My first roll of Lomography’s Peacock 110 Film and my experiences. Photos were taken with the Diana Baby 110 wide-angle lens. Disclaimer: No peacocks were harmed in the filming for this article.
My first Lomography camera was a Diana BlackJack and the first roll of film was Lomography’s X-Pro 200 120. It was a sunny day in Southern California and I was at a friend’s 60th birthday party. It was a magical set of photos in the sun and brightly lit shade.
When Lomography first announced the Orca film I was excited to have a new 100 speed 110 format film, but it was a little too slow. 200 speed is definitely more my style especially on a sunny day in the shade. I’ve been itching to try out the Peacock 110 film so here’s my first roll shot from my Diana Baby.
My favorite so far are the sunny blue sky photos, especially the Disney Hall at dusk photos. You can also see the cloudy shots have a tinge of redscale, or maybe it was just the Colorado snow. It was a nice, sunny Saturday back in So Cal, so shooting outside while eating lunch seemed like a fun experiment. The reflections came out nicely and it has the x-pro color shift you’d expect.
The last photo of the day was reserved for the Lomography Los Angeles Store just before I dropped the last roll off to be developed.
One of our regular first roll testers, Brian Bruno, had an exceptional shoot set to work hand in hand with the Lomography F²/400 Color Negative Film. In this interview, he shares his photos and thoughts on the film.
Grab the latest instax films and share your creativity in an instant! Make it classic and formal with the Fuji Instax Mini Monochrome or Fuji Instax Mini Black Frame, or light and bright with the Fuji Instax Mini Sky Blue available in the shop now!
UK Online Manager Hannah Brown loaded a roll of LomoChrome Purple film in the LC-Wide camera and created some colorful, panoramic shots. She talks about her love for this wide angle lens camera and the joy of the unknown.
Earlier this year we were chuffed to launch a very memorable type of 35mm film: the Lomography Color Negative F²/400. We had recovered it from the last ever supply of an Italian filmmaker, and stocked it for seven years in special conditions. Much sought after for the film's nostalgic aesthetic, beautiful blue tones, with hints of X-Pro character, the F²/400 35mm rolls flew off our shelves like hotcakes – and rapidly went out of stock worldwide.
HALFNOISE's Zac Farro talks with Lomography NYC's Bree Doldron about his EP, the irreplaceable character of film, and how photography is similar to women. Also be sure to check out the music video for his single "French Class" and enter to win a signed Diana F+ and record at the end of the article!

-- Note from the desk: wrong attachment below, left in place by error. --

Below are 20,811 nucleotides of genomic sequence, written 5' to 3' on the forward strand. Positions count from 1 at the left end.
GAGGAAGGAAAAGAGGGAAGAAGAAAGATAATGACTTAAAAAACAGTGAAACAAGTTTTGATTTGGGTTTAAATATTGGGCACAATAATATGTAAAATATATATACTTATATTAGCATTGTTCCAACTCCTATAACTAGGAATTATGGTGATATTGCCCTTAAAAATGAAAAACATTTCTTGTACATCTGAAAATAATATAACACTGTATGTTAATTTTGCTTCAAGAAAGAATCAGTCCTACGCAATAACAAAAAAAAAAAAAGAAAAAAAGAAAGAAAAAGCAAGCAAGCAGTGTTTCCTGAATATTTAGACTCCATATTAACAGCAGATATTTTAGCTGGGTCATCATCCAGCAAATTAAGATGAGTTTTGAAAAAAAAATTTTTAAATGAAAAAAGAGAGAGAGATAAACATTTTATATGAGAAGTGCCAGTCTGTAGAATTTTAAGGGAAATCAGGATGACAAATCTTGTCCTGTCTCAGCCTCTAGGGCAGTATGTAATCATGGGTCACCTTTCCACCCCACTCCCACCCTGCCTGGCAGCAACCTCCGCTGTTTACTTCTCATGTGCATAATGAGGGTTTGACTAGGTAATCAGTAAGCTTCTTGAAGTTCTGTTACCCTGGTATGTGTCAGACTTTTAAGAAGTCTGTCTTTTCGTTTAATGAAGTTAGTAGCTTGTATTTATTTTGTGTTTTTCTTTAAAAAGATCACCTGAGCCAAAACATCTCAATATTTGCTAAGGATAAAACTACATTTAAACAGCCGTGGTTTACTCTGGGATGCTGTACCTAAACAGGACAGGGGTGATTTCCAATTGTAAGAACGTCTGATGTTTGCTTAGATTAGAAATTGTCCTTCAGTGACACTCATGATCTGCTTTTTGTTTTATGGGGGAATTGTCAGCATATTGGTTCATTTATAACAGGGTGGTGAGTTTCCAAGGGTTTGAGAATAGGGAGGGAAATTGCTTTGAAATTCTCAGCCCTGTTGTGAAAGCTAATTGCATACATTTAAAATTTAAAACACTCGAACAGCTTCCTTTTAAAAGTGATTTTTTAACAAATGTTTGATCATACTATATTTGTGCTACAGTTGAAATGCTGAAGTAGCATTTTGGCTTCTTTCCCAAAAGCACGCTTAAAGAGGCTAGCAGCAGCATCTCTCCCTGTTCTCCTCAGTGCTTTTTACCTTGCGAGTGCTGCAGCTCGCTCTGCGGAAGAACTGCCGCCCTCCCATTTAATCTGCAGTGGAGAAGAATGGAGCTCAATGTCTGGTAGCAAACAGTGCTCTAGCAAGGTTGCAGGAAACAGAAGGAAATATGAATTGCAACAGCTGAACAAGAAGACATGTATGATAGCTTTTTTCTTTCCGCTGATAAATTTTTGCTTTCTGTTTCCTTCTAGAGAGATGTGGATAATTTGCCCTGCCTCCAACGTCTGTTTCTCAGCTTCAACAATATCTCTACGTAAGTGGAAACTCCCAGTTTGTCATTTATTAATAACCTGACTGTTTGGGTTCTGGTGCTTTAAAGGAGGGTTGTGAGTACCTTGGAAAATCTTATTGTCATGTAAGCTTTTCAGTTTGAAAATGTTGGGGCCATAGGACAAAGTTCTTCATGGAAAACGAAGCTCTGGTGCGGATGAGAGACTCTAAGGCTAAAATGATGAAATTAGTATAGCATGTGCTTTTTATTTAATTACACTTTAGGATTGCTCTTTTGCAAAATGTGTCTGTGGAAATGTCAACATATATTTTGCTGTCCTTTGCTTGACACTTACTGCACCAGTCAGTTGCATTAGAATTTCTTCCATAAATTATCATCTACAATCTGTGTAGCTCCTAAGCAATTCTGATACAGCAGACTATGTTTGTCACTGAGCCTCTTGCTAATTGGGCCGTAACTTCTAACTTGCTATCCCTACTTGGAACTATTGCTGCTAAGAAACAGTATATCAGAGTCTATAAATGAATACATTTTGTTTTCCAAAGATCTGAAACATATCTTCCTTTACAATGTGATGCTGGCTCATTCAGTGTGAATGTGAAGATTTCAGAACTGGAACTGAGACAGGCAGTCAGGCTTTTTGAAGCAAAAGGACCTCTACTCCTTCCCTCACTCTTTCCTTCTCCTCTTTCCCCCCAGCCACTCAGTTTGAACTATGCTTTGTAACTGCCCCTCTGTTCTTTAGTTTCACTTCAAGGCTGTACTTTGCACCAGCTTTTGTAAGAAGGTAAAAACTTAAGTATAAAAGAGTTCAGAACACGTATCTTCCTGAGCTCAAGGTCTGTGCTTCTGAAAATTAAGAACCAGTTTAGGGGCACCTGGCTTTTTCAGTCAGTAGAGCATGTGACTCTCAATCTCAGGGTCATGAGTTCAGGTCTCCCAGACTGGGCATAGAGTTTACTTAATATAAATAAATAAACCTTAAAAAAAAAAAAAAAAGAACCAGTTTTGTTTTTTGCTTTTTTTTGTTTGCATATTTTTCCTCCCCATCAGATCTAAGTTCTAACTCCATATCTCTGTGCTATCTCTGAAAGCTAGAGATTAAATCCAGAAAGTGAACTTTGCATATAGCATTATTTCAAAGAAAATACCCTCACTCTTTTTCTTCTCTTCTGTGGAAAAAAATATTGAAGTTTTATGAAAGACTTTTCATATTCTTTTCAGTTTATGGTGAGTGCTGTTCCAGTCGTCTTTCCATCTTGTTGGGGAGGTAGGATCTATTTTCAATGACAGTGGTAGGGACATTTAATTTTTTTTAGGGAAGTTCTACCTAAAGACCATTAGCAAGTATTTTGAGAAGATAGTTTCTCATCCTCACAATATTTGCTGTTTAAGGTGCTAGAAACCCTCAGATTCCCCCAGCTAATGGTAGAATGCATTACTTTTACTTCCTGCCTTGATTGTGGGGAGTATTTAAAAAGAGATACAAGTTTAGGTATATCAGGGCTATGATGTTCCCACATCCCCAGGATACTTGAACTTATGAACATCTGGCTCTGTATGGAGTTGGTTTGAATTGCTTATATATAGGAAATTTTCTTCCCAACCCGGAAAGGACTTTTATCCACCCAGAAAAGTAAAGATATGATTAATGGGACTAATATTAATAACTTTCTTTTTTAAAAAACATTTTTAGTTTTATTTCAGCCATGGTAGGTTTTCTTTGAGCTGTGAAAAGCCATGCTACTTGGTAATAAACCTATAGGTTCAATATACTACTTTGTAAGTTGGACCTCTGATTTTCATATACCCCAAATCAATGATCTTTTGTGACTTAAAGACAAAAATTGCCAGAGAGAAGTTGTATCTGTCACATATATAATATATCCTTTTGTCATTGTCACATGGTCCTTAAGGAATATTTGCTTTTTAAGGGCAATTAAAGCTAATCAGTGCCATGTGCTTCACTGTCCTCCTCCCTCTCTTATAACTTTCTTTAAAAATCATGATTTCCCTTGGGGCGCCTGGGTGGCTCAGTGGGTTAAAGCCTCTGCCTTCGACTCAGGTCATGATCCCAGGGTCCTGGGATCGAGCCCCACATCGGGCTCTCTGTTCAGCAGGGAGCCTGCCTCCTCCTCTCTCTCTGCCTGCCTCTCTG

Kamal Tung's black-and-white portraits shot with the Petzval Lens were previously showcased on the Magazine. The opportunity to shoot with another Lomography Art Lens has arrived. More of Kamal Tung's work, shot with the Daguerreotype Achromat Lens, are included in this feature.
A long-time fan of plastic cameras, Argentinean writer and photographer Lorraine Healy is the author of “Tricks With A Plastic Wonder,” a manual for achieving better results with a Holga camera. In this article, Healy compares the images taken with a Lomo LC-A 120 and a Holga N.
When experimenting with new rolls of film, it's often the first roll that brings both the most joy and the most trial & tribulation. We want to start highlighting some successful first attempts here on our Magazine with our films. The first in this line up is Brian Bruno aka Brunoroids.
Introducing the Lomography Simple Use Film Camera. Forget fiddling with film and settings: this is analogue madness at your disposal, loaded and ready to shoot. Pocket-sized, equipped with a flash, and available in three different films! Get the 3 pack bundle and save 5%!
A long-time fan of plastic cameras, Argentinean writer and photographer Lorraine Healy is the author of “Tricks With A Plastic Wonder,” a manual for achieving better results with a Holga camera. In this article, Healy writes about experimenting with different ways to get multiple exposures with different cameras.
A long-time fan of plastic cameras, Argentinean writer and photographer Lorraine Healy is the author of “Tricks With A Plastic Wonder,” a manual for achieving better results with a Holga camera. In this article, Healy shares her images taken with Rollei's Digibase CN200 negative film and Lomo’s LC-A 120, and a few thoughts.